The ride was a tad harsh at times, especially when driving the R-Design model fitted with 20-inch rims. The entire range misses out on dynamic suspension, so the Volvo Sport Chassis tune on this variant can struggle on some of our lesser roads. There’s a little more road noise at freeway speeds than I’d personally like, making it a tad harder to hold down a conversation with rear passengers. The engine note isn’t exactly inspiring, but it really gives the XC40 a boost in overall enjoyment.

I love the feel of the steering wheel on the R-Design model, it has just the right size and overall texture to it. Dynamically the steering is also pretty good at communicating what’s happening without being overly artificial. Stomping on the brakes reveals a setup that’s confident and capable.

Clever Tactics.

There are some handy and some unusual additions to the XC40. A rubber Swedish flag sticks out like a daggy clothing tag above the right-hand right wheel. You’d have to wonder how long that would last, it’s probably going to be the most souvenired feature since those erect Mercedes-Benz badges. You can get a new one easily from any dealership, but I’d stock up on a glove box full.

A hook with a 2kg weight limit can be extended from the glovebox, perfect for holding a bag full of milk or a late-night ice cream run. There’s no speaker in the lower side doors making way for plenty of storage space. A centre console tissue box, which is apparently big in China can be removed for even more storage space.

In the rear trunk a folding panel can be lifted from the floor revealing an upright structure with three more hooks for shopping bags. Speaking of the trunk, it looks a little narrow to me at first glance. I’m not sure it would pass my pram test, at least when placed lengthways across the car. The space can accommodate 460-litres or 1336-litres with the second row flattened. Rear passengers score well, there’s plenty of headroom, rear air-conditioning vents and the latest USB-C port.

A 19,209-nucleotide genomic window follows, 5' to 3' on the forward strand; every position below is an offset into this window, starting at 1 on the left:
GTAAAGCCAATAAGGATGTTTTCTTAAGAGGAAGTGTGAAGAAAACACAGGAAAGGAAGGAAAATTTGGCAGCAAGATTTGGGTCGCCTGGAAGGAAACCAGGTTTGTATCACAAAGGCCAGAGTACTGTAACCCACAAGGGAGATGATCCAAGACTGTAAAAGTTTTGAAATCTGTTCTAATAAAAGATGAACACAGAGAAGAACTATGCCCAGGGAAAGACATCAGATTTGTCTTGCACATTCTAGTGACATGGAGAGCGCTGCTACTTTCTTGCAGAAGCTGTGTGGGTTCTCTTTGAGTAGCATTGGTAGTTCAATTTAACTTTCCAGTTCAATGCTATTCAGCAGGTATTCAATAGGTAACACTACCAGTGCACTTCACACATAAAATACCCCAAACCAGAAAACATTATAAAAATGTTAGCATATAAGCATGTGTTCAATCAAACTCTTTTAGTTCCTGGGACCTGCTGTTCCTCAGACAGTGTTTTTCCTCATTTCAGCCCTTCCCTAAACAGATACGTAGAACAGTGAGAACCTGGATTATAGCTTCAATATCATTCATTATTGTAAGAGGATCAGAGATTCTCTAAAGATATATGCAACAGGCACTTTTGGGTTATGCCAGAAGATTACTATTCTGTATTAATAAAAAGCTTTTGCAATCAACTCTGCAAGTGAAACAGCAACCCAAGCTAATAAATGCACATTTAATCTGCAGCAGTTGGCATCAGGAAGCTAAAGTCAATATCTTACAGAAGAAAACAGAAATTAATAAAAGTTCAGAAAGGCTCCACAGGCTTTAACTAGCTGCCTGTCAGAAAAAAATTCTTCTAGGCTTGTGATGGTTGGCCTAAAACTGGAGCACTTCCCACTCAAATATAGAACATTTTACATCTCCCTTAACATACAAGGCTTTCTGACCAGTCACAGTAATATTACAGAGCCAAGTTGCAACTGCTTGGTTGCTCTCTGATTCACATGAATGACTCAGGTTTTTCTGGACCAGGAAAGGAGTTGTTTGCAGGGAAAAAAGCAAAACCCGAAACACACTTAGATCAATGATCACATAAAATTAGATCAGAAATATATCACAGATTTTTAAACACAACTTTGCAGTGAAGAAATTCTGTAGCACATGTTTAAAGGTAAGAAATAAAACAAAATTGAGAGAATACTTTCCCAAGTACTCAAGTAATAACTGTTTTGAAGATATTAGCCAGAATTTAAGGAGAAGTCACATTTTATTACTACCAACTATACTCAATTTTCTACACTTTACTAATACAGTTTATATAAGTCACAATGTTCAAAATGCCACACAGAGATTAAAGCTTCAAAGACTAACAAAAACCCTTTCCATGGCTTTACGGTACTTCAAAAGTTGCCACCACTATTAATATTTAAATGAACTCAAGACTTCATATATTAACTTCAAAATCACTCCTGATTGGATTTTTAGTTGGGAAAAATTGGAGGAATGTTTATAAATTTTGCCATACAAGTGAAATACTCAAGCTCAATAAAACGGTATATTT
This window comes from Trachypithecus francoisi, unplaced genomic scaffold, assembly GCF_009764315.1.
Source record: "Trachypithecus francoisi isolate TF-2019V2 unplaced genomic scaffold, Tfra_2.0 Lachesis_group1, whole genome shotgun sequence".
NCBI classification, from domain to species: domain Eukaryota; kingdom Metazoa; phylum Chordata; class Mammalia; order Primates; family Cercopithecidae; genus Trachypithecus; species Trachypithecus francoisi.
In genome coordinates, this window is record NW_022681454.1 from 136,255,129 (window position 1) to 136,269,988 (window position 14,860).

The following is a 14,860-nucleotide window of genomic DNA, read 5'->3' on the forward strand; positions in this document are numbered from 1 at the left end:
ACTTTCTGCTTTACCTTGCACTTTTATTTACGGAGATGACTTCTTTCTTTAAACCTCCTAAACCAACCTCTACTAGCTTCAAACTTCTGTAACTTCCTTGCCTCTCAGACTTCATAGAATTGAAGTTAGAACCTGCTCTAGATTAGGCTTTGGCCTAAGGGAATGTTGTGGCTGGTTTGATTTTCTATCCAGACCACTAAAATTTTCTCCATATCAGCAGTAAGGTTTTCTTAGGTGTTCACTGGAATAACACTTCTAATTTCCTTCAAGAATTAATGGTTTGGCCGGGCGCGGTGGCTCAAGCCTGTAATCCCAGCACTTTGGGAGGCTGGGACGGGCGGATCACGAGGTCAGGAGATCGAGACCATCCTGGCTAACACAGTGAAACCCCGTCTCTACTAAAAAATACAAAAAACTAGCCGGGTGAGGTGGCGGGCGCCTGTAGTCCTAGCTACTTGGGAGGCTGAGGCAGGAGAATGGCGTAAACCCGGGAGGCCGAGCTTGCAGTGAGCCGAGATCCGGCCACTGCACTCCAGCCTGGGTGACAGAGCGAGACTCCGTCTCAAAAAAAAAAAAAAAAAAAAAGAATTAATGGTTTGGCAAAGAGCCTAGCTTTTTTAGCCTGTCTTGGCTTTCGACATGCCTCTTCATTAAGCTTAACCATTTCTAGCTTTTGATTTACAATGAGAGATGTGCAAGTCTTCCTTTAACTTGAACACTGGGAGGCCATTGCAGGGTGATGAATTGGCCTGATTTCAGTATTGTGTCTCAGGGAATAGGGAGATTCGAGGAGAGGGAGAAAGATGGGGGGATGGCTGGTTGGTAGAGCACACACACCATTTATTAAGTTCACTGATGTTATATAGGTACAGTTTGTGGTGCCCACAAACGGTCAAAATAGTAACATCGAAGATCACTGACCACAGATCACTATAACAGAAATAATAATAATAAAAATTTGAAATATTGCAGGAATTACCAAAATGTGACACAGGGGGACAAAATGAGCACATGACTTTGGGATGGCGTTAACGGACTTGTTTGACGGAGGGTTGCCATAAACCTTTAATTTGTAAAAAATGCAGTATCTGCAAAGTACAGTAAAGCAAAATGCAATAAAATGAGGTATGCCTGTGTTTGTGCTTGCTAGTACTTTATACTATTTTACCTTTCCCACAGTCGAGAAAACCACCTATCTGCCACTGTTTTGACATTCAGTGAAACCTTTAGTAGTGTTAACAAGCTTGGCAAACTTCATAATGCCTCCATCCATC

Safe as a Bank.

All the expected features are there and them some, including AEB with pedestrian detection. Many of the XC40’s technology driven driver assistant functions are expected these days but given many are standard it gives the brand serious cred. You really shouldn’t run off the road or hit anything with any great force in a car like this. It will even attempt to predict and prevent head on accidents. But if you do; the front and rear collision mitigation sensors will do their best to lessen the blow.

Pricing

I think for what you get, the car is very well priced. The Momentum T5 kicks off at $47,990, the diesel D4 $50,990. The two same models in R-Design mode start at $54,990 for the T5 and $57,990 for the D4. The T5 sips a claimed 7.1L/100km (8.4L/100km on test) and just 5.0L/100km for the D4.

EFTM Rubber Stamp of Approval

This is an edgy looking SUV with a Volvo badge on it, something you wouldn’t expect anyone to say a few years ago. The ‘Thor’s hammer’ headlights, typical Volvo LED tail-lights and masterclass yet uniquely Scandinavian interior really do set it apart from the obvious rivals. As a daily driver it would suit a small family who want to look the part in something distinctively different. As a car it’s a compelling package, with great looks, decent handling, plentiful power and a dash of Volvo creativity. I award the Volvo XC40 The EFTM Credit Rubber Stamp of Approval.